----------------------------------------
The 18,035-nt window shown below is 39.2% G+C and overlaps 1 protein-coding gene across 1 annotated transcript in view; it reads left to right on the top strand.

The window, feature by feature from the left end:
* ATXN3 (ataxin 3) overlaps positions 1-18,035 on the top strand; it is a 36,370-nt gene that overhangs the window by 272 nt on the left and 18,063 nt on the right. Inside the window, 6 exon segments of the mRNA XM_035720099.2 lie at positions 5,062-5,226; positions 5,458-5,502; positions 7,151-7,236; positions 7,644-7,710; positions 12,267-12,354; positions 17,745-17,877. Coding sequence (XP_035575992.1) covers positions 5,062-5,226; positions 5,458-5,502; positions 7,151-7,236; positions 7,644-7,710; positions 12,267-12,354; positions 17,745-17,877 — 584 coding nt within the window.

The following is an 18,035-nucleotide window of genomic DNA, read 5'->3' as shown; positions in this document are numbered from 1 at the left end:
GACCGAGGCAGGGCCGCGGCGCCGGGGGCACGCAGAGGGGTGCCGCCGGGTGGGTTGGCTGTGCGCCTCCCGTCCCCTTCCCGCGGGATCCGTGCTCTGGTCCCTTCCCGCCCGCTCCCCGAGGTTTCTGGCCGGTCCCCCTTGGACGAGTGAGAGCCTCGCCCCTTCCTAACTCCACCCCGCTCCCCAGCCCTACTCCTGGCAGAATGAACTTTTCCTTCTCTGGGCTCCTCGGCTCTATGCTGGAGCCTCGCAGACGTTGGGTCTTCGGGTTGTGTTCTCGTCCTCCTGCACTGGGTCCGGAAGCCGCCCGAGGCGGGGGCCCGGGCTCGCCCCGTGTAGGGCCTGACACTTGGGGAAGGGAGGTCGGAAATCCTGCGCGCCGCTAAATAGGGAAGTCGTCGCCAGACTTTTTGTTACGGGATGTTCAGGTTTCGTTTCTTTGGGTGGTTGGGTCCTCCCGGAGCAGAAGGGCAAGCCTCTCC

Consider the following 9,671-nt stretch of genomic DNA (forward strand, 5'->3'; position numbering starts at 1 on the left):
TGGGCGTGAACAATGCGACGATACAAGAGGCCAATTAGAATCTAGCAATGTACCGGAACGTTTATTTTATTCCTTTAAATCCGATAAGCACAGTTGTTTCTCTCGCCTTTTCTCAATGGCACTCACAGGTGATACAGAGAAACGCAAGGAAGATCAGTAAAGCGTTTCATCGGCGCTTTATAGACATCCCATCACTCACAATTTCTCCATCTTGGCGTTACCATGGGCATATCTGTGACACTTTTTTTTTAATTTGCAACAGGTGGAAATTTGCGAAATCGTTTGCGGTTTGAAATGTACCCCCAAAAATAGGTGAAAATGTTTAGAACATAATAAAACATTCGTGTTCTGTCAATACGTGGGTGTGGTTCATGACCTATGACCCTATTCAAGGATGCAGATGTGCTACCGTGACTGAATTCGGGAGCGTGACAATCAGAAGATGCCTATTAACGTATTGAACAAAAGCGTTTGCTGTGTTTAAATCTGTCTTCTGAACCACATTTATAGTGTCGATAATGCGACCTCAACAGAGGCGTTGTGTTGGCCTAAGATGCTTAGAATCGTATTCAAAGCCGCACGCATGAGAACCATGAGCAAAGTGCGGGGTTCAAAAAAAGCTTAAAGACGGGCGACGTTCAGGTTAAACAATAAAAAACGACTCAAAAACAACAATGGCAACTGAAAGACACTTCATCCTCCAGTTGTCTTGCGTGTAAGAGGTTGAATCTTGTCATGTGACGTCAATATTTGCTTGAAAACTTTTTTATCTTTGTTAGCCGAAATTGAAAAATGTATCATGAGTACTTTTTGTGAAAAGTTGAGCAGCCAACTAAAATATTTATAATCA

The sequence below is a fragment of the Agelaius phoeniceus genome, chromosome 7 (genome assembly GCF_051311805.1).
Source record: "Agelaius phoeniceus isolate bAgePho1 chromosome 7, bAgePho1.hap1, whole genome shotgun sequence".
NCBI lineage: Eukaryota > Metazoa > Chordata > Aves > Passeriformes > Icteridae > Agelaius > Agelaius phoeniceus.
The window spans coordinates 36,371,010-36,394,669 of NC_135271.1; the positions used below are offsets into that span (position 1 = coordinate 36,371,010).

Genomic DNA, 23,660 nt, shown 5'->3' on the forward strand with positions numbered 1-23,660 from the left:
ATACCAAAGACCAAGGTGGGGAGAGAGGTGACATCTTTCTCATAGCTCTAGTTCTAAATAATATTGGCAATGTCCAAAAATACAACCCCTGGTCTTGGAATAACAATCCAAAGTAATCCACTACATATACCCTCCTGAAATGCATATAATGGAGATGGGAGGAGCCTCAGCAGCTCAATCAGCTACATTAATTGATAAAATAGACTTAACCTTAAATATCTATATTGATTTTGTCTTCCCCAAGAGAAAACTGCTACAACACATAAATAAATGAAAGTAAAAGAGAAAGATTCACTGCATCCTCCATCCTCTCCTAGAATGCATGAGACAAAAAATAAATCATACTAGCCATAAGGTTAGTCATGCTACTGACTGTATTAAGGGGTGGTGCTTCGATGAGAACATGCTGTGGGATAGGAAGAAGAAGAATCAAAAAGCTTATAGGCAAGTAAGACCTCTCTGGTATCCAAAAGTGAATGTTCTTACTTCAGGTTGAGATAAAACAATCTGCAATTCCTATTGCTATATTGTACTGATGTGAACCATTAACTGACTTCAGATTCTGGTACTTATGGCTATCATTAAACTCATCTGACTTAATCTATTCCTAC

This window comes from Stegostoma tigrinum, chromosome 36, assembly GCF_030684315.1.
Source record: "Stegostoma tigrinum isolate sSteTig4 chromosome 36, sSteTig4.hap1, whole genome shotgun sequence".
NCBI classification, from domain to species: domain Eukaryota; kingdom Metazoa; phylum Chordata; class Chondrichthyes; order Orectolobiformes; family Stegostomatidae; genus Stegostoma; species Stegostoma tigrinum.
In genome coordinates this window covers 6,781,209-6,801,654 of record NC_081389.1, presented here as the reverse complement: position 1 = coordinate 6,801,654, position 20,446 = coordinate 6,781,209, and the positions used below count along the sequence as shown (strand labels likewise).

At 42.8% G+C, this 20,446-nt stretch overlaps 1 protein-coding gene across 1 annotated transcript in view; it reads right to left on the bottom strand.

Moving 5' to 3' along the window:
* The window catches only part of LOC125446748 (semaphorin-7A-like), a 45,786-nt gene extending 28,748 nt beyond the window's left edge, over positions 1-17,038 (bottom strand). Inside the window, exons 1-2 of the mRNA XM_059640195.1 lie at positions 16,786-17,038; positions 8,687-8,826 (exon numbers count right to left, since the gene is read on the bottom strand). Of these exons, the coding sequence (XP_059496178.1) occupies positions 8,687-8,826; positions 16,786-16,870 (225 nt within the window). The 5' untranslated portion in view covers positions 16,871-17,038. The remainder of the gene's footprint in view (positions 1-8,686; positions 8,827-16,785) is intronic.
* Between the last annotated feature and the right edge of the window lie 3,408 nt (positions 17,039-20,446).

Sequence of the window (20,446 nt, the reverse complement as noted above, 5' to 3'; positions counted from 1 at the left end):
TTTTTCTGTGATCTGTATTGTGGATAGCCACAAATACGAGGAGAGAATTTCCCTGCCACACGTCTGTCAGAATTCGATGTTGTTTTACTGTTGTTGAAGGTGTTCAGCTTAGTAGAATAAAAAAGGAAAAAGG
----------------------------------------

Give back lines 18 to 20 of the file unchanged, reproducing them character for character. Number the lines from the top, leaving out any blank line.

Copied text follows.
At 42.8% G+C, this 20,446-nt stretch overlaps 1 protein-coding gene across 1 annotated transcript in view; it reads right to left on the bottom strand.

Moving 5' to 3' along the window:
* The window catches only part of LOC125446748 (semaphorin-7A-like), a 45,786-nt gene extending 28,748 nt beyond the window's left edge, over positions 1-17,038 (bottom strand). Inside the window, exons 1-2 of the mRNA XM_059640195.1 lie at positions 16,786-17,038; positions 8,687-8,826 (exon numbers count right to left, since the gene is read on the bottom strand). Of these exons, the coding sequence (XP_059496178.1) occupies positions 8,687-8,826; positions 16,786-16,870 (225 nt within the window). The 5' untranslated portion in view covers positions 16,871-17,038. The remainder of the gene's footprint in view (positions 1-8,686; positions 8,827-16,785) is intronic.